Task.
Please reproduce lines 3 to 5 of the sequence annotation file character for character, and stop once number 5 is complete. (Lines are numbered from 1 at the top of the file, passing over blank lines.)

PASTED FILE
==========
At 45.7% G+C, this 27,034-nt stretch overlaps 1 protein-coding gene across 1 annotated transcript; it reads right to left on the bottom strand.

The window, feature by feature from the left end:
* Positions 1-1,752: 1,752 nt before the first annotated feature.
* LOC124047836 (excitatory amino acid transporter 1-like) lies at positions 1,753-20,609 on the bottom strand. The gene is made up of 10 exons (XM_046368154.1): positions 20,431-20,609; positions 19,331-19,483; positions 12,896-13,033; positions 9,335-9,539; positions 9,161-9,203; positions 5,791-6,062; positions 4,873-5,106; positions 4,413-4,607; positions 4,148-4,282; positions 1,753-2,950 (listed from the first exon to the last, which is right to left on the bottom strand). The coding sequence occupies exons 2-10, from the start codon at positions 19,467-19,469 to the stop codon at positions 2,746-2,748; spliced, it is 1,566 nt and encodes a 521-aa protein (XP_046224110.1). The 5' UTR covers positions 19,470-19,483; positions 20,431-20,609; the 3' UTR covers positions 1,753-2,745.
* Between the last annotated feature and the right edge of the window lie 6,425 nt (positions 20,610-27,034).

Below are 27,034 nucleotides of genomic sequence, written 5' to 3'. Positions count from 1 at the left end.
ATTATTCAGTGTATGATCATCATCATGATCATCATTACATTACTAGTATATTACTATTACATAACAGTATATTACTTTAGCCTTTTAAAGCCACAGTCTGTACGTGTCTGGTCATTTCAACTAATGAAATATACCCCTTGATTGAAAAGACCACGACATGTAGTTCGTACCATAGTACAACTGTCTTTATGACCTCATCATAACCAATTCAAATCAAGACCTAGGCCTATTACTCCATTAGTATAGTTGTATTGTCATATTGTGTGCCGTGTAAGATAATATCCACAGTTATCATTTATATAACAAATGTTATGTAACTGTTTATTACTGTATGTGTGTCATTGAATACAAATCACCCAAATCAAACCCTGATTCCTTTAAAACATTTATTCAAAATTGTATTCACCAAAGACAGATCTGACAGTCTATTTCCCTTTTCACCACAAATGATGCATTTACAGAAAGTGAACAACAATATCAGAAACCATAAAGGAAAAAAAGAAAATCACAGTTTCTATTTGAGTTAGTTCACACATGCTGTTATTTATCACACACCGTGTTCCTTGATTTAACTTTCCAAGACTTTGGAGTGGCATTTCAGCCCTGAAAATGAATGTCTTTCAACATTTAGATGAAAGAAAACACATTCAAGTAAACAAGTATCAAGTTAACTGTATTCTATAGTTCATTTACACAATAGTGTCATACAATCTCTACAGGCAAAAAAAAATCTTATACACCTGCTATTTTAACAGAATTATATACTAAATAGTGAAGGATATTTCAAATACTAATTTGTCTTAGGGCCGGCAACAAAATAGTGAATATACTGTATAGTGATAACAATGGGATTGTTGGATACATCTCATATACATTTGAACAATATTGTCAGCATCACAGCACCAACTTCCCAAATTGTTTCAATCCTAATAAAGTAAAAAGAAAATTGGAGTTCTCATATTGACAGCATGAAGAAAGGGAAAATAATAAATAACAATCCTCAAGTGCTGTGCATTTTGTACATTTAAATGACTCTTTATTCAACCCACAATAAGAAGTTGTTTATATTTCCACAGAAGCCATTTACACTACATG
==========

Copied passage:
* Positions 1-1,752: 1,752 nt before the first annotated feature.
* LOC124047836 (excitatory amino acid transporter 1-like) lies at positions 1,753-20,609 on the bottom strand. The gene is made up of 10 exons (XM_046368154.1): positions 20,431-20,609; positions 19,331-19,483; positions 12,896-13,033; positions 9,335-9,539; positions 9,161-9,203; positions 5,791-6,062; positions 4,873-5,106; positions 4,413-4,607; positions 4,148-4,282; positions 1,753-2,950 (listed from the first exon to the last, which is right to left on the bottom strand). The coding sequence occupies exons 2-10, from the start codon at positions 19,467-19,469 to the stop codon at positions 2,746-2,748; spliced, it is 1,566 nt and encodes a 521-aa protein (XP_046224110.1). The 5' UTR covers positions 19,470-19,483; positions 20,431-20,609; the 3' UTR covers positions 1,753-2,745.
* Between the last annotated feature and the right edge of the window lie 6,425 nt (positions 20,610-27,034).